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Virginia Cooperative Extension - Knowledge for the CommonWealth

Anticipating higher somatic cell counts or greater clinical mastitis during the summer

Dairy Pipeline: April 2001

Gerald M. Jones
Professor & Extension Dairy Scientist,
Milk Quality & Milking Management
(540) 231-4764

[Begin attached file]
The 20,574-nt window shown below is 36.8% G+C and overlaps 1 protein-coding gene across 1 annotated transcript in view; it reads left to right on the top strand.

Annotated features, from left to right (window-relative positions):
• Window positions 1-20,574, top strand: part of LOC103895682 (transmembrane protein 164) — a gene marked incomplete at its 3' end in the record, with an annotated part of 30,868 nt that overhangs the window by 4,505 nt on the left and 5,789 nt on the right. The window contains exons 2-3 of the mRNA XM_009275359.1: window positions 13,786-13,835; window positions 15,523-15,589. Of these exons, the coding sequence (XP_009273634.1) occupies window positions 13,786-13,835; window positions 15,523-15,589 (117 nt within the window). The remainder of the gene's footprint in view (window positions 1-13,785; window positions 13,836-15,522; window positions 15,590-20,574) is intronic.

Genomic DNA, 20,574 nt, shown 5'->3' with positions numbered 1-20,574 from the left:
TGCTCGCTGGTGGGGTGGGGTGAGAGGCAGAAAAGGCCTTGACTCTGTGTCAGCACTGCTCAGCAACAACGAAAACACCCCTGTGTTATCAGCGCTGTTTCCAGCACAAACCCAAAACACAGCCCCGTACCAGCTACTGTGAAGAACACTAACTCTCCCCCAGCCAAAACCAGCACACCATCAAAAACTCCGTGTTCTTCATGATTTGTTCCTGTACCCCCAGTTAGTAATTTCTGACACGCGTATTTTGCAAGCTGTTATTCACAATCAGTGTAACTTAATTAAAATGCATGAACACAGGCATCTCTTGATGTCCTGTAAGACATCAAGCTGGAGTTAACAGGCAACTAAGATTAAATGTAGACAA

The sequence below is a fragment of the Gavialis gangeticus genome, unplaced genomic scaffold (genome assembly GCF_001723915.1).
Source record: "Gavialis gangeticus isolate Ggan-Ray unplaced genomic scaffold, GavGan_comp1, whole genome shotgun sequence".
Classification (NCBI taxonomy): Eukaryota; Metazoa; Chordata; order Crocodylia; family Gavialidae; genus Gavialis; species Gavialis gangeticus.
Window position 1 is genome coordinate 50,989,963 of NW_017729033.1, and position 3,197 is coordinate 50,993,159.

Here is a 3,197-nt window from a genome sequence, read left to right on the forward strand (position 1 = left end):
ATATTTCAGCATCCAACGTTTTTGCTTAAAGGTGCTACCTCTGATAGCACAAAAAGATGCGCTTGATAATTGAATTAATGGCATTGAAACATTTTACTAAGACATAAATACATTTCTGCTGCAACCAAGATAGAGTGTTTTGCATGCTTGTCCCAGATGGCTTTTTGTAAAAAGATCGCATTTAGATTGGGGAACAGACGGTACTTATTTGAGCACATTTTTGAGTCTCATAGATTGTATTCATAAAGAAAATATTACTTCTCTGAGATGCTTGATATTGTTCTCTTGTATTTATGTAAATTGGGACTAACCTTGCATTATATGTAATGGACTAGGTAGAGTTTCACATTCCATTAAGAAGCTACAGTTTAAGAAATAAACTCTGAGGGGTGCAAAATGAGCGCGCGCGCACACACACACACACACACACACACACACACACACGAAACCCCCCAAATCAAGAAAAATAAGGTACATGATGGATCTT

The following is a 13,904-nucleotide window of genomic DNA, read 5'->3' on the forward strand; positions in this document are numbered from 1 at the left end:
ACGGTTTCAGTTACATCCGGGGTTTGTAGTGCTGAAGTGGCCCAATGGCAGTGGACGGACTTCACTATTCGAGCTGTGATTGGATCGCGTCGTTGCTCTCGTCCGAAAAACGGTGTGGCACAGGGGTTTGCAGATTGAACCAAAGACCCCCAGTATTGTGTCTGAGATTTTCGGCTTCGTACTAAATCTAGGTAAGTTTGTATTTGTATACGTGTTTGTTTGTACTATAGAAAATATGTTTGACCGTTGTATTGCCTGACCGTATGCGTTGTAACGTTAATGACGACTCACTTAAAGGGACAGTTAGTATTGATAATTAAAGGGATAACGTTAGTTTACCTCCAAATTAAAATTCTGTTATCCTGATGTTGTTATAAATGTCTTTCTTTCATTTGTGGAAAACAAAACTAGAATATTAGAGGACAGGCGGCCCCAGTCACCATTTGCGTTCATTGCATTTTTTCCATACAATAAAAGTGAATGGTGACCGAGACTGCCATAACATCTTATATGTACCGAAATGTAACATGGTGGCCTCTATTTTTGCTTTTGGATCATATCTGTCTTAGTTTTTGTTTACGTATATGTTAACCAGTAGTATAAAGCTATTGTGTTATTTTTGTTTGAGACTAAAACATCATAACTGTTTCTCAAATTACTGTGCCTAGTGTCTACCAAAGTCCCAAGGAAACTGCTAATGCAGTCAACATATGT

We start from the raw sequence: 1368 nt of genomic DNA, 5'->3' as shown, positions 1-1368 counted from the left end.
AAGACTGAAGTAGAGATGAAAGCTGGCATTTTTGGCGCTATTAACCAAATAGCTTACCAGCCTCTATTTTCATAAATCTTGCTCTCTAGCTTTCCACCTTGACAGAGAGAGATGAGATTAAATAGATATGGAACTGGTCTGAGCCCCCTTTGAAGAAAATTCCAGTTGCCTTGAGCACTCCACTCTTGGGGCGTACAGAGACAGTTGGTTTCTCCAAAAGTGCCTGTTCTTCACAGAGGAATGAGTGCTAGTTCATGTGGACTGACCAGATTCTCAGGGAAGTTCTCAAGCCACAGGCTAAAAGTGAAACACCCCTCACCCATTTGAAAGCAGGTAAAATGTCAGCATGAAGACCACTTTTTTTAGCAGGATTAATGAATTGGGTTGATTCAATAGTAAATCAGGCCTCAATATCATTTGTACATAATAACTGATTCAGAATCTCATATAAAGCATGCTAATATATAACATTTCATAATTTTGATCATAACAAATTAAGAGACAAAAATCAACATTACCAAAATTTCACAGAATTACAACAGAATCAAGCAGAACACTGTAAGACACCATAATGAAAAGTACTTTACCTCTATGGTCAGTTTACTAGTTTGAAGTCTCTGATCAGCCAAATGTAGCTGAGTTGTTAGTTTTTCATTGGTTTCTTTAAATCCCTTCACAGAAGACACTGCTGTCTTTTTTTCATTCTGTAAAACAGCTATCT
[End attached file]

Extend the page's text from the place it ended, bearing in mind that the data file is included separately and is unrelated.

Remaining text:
Last summer, the average somatic cell count in herds enrolled in DHI increased from 311,000 during May to 390,000 in July and September and then declined to less than 300,000 in November and December. During those summer months, many milk producers have said that they had a greater number of clinical cases of mastitis. As far as we know, these higher cell counts and greater clinical mastitis resulted from mastitis infections, most likely caused by environmental streptococci and coliforms such as E. coli. In anticipation of similar occurrences this summer, review some of these management factors before cropping becomes intense and you won't have time later to consider them: 1. access to clean, dry, and comfortable shade, whether it be wooded areas, artificial shade, or housing; 2. good ventilation especially in barns, holding areas, and around feed bunks (which may require fans and other cooling aids in some or all of these areas), 3. clean and fresh water; 4. milking clean and dry teats which really begins with the environment where cows lie and be sure that predipping is a part of good milking practices; and 5. feed a ration which has been formulated to balance the nutritive contant of home grown feeds. In addition, to protein, energy, and fiber, attention should be given to providing adequate amounts of vitamins A, D, and E, as well as the major minerals calcium, phosphorus, magnesium, and especially potassium, and the trace minerals zinc, copper, and selenium. Injections of vitamin E and selenium to dry cows and bred heifers have been shown to reduce environmental mastitis when given at 2-3 weeks before calving. Your nutritionist may also wish to make sure that other minerals are balanced. Other vaccinations to consider include coliform and Staphylococcus aureus. Remember that cows also like to keep their cool and it's important where they do it.

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